Unlike sulfonylureas, incretins act by activating Gs (a G-protein that activates adenylyl cyclase) to increase cAMP in beta cells. cAmp, like ATP, is an important signal that regulates insulin release. Typically, the main mechanism of action of cAMP is by activation of an enzyme called protein kinase A (PKA) that, in turn, phosphorylates other substrates to turn on (or off) vital cell functions. Using a biochemical assay called the yeast hybrid screening method to identify and isolate new proteins, Yasushige Kashima, MD, PhD, Chiga University, Chiga, Japan, and colleagues[6] identified a novel protein, cAMP-GEF II, a cAMP sensor (cAMPS) that forms a complex with other intracellular proteins (Rim2 and Rab3) to directly regulate insulin exocytosis. Then, using molecular reagents that antagonize the effects of cAMPS, they observed that incretin-potentiated insulin secretion is attenuated. These results provide a mechanism whereby cAMP can directly promote exocytosis of insulin granules without activation of PKA (ie, a PKA-independent pathway), and thereby provide additional molecular targets for therapeutic intervention.


Voltage-Dependent Ca2+ Channels: Novel Regulators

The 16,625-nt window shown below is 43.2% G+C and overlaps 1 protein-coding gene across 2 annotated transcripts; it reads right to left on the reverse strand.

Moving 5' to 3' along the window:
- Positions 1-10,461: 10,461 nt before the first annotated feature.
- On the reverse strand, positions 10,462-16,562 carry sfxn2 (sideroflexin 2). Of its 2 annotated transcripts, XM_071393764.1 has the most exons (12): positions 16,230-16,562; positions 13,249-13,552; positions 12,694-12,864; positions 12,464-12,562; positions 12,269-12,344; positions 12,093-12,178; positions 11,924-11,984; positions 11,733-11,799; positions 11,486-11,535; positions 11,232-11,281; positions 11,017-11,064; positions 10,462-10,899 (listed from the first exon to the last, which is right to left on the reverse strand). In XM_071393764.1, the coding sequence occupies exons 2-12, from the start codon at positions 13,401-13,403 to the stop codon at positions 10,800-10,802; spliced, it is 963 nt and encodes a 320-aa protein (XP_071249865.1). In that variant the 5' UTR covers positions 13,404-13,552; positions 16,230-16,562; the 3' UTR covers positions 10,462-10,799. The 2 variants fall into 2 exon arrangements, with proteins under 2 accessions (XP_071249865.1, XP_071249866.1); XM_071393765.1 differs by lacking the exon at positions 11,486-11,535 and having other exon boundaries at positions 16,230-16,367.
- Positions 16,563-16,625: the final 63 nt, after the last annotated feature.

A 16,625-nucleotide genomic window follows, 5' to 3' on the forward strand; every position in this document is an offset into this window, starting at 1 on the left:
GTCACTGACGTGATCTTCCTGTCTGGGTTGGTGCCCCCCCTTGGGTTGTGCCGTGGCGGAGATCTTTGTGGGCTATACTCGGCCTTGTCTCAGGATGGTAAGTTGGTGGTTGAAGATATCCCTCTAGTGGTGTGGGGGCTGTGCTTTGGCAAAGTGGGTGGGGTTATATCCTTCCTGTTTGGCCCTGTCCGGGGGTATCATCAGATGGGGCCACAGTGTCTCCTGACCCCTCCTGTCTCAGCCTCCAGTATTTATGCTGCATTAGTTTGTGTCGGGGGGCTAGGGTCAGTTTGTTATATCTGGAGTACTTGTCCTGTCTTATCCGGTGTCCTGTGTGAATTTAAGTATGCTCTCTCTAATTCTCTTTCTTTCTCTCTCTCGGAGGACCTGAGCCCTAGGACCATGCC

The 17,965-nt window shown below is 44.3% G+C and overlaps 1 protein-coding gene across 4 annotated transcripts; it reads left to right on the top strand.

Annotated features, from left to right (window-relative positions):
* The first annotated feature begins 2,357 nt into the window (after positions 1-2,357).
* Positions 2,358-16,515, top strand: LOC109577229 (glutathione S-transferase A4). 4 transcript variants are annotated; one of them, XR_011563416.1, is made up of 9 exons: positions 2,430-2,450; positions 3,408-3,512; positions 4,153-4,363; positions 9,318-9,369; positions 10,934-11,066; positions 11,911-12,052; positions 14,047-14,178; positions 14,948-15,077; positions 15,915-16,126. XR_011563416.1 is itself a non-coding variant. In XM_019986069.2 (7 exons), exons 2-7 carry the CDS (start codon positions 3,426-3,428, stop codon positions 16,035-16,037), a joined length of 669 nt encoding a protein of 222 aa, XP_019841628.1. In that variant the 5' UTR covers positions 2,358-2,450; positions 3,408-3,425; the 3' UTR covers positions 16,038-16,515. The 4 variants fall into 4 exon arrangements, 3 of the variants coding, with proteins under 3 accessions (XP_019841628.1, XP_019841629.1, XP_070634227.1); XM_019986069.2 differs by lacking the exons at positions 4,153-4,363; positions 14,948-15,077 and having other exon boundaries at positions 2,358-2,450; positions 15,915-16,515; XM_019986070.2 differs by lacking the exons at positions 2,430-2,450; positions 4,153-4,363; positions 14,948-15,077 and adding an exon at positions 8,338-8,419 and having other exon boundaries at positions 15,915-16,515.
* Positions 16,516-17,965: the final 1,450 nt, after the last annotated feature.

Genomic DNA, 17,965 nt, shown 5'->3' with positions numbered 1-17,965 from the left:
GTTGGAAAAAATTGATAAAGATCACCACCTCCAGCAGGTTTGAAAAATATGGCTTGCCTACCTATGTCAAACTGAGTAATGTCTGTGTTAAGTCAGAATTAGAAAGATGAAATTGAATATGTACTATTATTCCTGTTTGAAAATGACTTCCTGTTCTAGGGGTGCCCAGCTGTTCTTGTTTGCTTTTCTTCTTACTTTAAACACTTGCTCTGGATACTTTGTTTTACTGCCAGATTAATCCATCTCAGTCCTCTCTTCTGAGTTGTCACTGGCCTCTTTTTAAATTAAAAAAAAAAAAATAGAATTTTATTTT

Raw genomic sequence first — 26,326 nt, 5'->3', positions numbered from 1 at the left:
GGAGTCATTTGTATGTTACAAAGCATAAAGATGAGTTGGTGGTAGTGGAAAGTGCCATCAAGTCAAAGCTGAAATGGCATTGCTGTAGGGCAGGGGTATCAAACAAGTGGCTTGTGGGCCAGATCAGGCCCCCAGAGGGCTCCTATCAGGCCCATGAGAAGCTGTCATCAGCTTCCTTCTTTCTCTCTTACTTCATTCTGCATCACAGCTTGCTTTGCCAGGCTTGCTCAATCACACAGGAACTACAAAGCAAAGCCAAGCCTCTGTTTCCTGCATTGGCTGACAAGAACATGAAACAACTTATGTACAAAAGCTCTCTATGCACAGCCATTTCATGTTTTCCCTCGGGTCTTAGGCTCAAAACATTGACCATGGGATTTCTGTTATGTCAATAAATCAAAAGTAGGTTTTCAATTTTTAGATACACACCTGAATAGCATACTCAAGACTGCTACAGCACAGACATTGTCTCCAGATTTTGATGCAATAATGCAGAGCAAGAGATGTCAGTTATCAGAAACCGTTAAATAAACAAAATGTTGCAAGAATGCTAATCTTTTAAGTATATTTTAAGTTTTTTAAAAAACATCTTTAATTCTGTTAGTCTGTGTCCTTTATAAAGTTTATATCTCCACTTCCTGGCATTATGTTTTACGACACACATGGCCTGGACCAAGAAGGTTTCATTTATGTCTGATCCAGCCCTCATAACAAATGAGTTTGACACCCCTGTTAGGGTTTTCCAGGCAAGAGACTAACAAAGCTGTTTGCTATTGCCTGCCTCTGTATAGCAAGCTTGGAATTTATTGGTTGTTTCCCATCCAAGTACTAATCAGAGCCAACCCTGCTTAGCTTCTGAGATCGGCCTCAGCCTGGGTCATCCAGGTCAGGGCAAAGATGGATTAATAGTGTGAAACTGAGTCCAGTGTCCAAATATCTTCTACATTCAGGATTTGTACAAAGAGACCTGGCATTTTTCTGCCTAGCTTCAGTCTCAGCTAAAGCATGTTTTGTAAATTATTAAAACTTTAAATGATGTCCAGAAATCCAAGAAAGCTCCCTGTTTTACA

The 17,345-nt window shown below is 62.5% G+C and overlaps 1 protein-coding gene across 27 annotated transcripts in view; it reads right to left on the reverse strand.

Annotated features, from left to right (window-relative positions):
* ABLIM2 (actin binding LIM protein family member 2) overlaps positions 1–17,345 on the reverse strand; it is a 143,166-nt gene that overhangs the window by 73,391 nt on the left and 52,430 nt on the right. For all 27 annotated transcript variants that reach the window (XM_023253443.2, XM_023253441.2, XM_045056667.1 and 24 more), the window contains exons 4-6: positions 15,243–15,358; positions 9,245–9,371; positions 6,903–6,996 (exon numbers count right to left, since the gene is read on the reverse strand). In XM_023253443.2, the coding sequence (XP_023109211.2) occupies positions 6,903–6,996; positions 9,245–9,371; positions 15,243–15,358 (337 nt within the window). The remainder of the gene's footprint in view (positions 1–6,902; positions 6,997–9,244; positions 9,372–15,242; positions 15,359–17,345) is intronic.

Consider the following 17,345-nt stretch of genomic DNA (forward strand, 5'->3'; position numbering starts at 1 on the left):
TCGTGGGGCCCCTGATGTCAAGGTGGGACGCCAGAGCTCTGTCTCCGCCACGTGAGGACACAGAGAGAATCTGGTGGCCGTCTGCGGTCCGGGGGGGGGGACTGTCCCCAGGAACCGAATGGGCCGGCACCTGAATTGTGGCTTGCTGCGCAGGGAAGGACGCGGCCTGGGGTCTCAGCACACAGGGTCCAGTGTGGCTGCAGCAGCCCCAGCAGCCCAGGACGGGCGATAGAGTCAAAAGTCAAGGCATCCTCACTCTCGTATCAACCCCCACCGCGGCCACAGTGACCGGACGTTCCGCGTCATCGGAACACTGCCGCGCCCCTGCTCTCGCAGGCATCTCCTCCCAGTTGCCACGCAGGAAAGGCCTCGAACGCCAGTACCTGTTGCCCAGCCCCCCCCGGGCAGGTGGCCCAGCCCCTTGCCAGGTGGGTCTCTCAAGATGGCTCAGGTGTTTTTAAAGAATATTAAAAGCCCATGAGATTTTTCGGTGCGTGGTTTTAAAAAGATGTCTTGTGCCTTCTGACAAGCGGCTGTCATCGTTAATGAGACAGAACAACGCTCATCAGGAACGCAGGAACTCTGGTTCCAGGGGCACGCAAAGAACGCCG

Extracellular Ca2+ influx through L-type voltage-dependent Ca2+ channels (VDCC) raises free cytoplasmic Ca2+ levels and triggers insulin secretion. The structure of the VDCC is complex and consists of 5 subunits: alpha1, alpha2, beta, gamma, and delta units. The alpha subunit constitutes the ion-conducting pore, whereas the other units serve a regulatory role. Previous work[7] has identified that isoforms of alpha1 subunits interact with exocytotic proteins. More recently, using the yeast hybrid screening method, a novel protein, Kir-GEM, interacting with the beta3 isoform of the VDCC, has been identified by Seino and colleagues.[8] Furthermore, it has been determined that Kir-GEM inhibits alpha ionic activity and prevents cell-surface expression of alpha subunits. The investigators have proposed that in the presence of Ca2+, Kir-GEM binds to the beta isoform, and this interaction interferes in the trafficking or translocation of alpha subunits to the plasma membrane. The relevance of Kir-GEM in insulin secretion was made evident by its attenuation of glucose-stimulated Ca2+ increases and C-peptide secretion in an insulin-secreting cell line.